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By Eric Weld   Date: 4/13/10 Bookmark and Share

What the Clothes Say About the Smithie

Imagine you were born about 150 years ago and were among the first to attend Smith College. In 1875, how different would your life be?

Residents of Hubbard house, circa 1879. Courtesy of Smith College Archives. (Click on image for enlarged view.)

Kate Morris, Class of 1879, models apparel of the day. Courtesy of Smith College Archives.

Stella Schwartz ’11 models a bustle as worn by Smith's first students.

The contrast would begin the moment you climb out of bed and dress for the day in layers of heavy garments—cotton drawers and stockings, then a chemise, over which you would pull a cinching bustle and a corset, then a petticoat or two, before finally situating a dress buttoned around your neck and wrists and brushing the soles of your shoes.

All would be exchanged at some point during the day with loose-fitting bloomers, the proper attire for gymnastics class. Then back to the chemise, corset, bustle and petticoats, which would remain when you change dresses for dinner, until bedtime.

“Smithies now can roll out of bed and get to a 9 a.m. class in sweatpants,” compares Rebecca Kaplan ’11, who is teaming with Stella Schwartz ’11 to research the clothing and layers of undergarments worn during the days of Smith’s founding and what they reveal about Smith women’s lives then.

“So much attention to dress was required then,” said Kaplan. “Through the study of period dress, we know that the morning ritual of Smithies has evolved dramatically.”

Schwartz and Kaplan are compiling an exhibition illustrating the plethora of undergarments worn by proper young women of what is known as the “Bustle Period” (circa 1865-1890). The exhibition will be on view around commencement week in the Mendenhall Center display cases outside Hallie Flanagan Studio Theatre.

The students will give a presentation, “Dressing the Pioneer Smithie,” detailing their research and talking about compiling the exhibition during Celebrating Collaborations this Saturday, April 17. The all-day event features more than 300 students giving presentations and performances in various campus locations. Schwartz and Kapaln will present in the 10:45 to noon time slot in Seelye 107.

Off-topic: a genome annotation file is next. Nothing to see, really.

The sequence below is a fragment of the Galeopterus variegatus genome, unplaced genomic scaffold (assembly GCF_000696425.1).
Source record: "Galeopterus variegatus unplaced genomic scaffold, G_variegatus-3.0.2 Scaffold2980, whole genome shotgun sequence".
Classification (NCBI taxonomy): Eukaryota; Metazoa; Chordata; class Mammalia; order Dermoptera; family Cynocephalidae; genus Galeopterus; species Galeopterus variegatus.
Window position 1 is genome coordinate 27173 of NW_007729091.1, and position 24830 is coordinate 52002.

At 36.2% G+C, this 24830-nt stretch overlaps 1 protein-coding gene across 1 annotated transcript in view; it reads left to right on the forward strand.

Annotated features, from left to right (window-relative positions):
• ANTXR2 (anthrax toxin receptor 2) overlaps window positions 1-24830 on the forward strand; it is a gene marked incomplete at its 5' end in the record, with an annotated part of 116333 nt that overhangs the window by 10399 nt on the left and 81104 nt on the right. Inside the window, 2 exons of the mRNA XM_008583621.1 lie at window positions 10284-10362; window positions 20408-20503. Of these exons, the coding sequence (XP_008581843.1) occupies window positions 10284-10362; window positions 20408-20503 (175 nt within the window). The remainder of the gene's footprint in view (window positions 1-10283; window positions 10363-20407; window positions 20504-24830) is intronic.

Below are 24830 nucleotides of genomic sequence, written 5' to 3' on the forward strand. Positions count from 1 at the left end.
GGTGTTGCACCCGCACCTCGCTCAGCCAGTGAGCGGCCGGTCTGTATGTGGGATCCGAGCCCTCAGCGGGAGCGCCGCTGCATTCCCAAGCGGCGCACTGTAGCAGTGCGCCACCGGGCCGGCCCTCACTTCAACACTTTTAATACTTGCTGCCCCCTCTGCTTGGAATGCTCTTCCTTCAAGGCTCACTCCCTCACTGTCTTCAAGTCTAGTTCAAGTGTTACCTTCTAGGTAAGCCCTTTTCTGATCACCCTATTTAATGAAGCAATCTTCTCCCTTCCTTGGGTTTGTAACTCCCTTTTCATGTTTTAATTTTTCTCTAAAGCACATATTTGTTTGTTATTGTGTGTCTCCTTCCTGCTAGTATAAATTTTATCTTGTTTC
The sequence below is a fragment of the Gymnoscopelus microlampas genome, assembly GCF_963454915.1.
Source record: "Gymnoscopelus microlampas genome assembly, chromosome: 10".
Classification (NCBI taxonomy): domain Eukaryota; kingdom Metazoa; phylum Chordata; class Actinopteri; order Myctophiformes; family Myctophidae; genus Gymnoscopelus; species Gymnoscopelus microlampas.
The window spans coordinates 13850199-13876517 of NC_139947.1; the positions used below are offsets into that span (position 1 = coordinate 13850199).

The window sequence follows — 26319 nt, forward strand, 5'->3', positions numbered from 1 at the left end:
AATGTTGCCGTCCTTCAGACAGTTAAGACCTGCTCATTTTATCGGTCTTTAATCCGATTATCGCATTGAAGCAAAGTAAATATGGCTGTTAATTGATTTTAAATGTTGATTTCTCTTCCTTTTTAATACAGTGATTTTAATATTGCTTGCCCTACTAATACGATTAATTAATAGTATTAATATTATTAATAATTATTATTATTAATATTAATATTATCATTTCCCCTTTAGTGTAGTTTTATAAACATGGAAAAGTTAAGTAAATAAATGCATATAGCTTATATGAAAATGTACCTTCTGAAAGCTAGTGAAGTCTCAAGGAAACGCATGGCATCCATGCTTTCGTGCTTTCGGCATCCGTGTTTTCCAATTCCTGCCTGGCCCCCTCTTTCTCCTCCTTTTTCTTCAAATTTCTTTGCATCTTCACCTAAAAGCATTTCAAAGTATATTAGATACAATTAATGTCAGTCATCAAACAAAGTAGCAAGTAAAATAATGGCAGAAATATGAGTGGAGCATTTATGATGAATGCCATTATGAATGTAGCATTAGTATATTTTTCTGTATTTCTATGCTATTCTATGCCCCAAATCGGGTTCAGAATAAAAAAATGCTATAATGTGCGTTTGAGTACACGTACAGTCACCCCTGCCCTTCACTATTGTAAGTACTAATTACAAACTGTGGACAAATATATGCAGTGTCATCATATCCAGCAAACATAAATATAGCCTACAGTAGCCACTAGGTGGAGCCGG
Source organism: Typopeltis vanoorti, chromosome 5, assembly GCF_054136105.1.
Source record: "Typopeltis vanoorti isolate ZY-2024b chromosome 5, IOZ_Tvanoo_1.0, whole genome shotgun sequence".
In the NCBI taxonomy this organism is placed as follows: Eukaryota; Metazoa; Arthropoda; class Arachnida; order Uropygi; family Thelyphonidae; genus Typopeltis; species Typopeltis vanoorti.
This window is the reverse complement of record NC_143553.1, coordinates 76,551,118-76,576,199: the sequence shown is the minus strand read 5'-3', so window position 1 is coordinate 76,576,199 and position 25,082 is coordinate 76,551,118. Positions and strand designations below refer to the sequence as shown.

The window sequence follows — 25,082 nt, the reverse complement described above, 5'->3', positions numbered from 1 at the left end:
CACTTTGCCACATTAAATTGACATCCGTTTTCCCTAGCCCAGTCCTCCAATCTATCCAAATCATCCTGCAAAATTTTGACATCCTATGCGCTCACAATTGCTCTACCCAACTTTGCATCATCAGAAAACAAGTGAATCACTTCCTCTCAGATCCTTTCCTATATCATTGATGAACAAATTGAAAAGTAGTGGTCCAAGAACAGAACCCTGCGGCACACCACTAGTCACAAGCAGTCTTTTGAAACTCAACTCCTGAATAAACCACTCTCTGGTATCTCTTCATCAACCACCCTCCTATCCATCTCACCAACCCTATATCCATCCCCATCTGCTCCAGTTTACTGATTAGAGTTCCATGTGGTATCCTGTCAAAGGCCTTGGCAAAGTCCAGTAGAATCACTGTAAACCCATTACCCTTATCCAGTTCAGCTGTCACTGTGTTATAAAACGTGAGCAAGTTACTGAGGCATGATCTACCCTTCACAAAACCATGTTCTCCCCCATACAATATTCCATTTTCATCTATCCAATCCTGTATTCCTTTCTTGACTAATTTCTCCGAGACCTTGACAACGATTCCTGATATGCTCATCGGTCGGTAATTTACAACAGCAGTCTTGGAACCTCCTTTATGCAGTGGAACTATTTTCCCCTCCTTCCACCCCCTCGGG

“I wanted to see what these women’s lives were like,” said Schwartz about the inspiration behind the students’ project, which was researched in collaboration with Kiki Smith, professor of theatre. “Clothing is a good way to get a perspective of their lives, because it’s so personal. You can see the sweat stains on these clothes.”

Though they grappled with clothing that was extremely constrictive and oppressive in its lack of variation, the women of Smith’s first classes were not blind conformists, Schwartz emphasizes.

“These women were doing something women had never done before,” she said about early Smithies’ bucking trends to be among the first women to attend college. “But wearing all this clothing, it has to have had an impact on how they saw the world.”

Presenting their findings at Celebrating Collaborations gives the students an opportunity to sharpen the content of their research, says Schwartz.

“It’s a great advantage because it gives us a test run,” she said. “We can see how people react.”

Their presentation at Celebrating Collaborations also gives the students a chance to display their Smith pride to audience members, many of whom will be prospective students visiting for Open Campus and Discovery Weekend.

“I really wanted to show what was possible at Smith,” said Schwartz, “and to show how cool Smith’s history is.”

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